NEW YORK -- Multibrand and multichannel diversification strategies helped Liz Claiborne Inc. post fourth-quarter results that, before special items, bested Wall Street's expectations by a penny.
For the quarter ended Dec. 29, income was up 4.8 percent, to $41.5 million, or 39 cents a diluted share, from $39.6 million, or 38 cents, in the comparable year-ago period. Excluding a special investment gain and a restructuring charge, earnings per share were 49 cents, compared with last year's 48 cents. Analysts polled by First Call had expected 48 cents for the quarter. Sales were up 17.6 percent, to $886.5 million from $754 million.
The company is forecasting a fiscal 2002 sales increase of 4 to 6 percent and EPS of between $2.08 and $2.13. It also is laying the groundwork for an increasingly global business.
Shares of Claiborne closed Thursday at $29.10, up 31 cents, or 1.1 percent, on the New York Stock Exchange. After a two-for-one split on Jan. 16, shares established a 52-week high of $29.25 on Feb. 14.
Robert Drbul of Lehman Bros., who on Wednesday maintained his "buy" rating on the stock, wrote in a research note that he believes there is upside potential for 2002 earnings based on its momentum going into fiscal 2002.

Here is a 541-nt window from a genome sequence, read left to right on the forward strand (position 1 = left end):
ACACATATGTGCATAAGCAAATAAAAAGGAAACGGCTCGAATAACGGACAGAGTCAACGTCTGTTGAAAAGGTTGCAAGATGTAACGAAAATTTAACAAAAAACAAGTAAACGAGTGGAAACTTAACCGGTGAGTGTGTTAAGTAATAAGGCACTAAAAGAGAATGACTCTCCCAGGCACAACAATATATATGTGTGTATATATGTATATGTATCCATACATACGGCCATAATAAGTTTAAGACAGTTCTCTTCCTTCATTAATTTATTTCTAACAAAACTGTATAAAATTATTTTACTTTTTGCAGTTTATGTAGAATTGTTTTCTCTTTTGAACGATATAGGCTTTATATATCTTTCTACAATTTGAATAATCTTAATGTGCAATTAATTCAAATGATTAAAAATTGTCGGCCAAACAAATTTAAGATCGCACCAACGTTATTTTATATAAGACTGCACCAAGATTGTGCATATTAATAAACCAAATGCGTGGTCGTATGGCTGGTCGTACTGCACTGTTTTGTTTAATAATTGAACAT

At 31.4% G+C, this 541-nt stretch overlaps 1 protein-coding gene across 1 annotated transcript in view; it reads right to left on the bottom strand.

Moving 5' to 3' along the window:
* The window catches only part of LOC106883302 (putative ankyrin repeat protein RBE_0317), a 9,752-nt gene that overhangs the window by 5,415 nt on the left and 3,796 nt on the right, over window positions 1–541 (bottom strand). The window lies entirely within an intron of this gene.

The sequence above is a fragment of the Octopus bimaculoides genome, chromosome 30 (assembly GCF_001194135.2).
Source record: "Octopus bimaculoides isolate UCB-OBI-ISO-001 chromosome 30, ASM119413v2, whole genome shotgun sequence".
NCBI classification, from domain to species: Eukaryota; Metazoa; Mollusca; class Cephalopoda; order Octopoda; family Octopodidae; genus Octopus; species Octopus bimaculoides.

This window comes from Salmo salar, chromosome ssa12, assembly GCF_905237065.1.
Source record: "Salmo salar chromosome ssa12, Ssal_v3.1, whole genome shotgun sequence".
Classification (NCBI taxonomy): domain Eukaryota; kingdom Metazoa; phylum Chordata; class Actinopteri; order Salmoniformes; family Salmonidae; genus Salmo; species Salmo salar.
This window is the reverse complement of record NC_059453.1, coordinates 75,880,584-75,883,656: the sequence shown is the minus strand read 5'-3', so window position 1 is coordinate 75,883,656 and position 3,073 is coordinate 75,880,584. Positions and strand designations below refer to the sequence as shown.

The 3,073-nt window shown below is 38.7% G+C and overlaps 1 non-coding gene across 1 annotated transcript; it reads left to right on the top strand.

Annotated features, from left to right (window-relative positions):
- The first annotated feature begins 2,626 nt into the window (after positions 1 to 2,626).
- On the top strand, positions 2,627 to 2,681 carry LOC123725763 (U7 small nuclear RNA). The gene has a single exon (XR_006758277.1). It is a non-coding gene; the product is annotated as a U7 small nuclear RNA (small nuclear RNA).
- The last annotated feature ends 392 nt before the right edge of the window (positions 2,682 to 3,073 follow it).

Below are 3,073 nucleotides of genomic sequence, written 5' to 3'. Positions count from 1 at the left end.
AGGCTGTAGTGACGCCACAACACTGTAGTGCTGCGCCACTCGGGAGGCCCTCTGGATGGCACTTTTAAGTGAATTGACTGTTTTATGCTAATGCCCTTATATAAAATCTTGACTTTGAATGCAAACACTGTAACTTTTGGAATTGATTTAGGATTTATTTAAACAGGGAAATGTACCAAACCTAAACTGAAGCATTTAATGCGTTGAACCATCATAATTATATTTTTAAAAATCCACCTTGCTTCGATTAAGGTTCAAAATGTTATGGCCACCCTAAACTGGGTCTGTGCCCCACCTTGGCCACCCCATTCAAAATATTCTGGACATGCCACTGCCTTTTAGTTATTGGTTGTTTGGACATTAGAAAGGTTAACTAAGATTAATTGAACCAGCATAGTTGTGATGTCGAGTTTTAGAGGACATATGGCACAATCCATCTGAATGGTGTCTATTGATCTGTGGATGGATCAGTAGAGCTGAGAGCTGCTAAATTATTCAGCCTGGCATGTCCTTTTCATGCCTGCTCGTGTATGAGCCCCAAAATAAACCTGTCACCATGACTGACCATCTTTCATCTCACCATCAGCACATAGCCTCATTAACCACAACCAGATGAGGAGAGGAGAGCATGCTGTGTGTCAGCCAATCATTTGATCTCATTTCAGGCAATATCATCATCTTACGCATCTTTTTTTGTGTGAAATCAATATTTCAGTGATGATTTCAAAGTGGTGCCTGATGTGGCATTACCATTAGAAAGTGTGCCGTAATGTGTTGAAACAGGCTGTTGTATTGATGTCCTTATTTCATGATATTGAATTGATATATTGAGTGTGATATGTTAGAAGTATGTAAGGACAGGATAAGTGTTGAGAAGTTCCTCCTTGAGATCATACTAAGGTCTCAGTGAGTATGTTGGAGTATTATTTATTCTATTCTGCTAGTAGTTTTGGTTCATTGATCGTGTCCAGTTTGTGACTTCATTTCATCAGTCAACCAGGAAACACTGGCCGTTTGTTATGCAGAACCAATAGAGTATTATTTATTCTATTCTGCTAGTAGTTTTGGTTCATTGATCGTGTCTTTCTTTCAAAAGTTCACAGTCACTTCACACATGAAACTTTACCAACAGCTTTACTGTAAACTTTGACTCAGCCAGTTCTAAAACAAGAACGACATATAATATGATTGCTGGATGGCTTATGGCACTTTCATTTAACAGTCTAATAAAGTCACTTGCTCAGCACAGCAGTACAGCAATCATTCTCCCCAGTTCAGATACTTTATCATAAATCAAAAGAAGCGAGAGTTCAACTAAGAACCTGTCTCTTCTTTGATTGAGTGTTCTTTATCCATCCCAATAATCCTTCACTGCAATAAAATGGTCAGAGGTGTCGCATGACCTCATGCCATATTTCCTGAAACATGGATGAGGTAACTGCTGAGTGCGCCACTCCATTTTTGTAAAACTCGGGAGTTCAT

Trumpeting the firm's 24th consecutive quarter of sales growth and its 28th straight quarter of growth in EPS, excluding special items, Paul Charron, chairman and chief executive officer, explained on a conference call to Wall Street analysts that "strengths in one area offset weaknesses in other areas."
The ceo noted that 2001 was highlighted by improvements in fit and the matching of products to the needs of consumers. Last year's results benefited from "dramatic improvement" in DKNY Jeans and the Kenneth Cole business. In nonapparel categories, the Monet and the Liz Claiborne jewelry businesses performed well. The cosmetics business, Charron added, was also healthy through the introduction of the Mambo fragrance and consistent performance from the Curve and Lucky You fragrances. The acquisition of Mexx, the Netherlands-based purveyor of European apparel and accessories, also contributed to the bottom line.
Charron, who noted that the Liz Claiborne brand is underdeveloped in Europe, said that within the next several months the company will begin deciding which brands will be introduced in Europe. The company also will be making similar moves concerning the introduction of Mexx in the U.S. He added that the move into Europe of Claiborne won't be before late 2003, while the introduction of Mexx here will be "probably around 2004."
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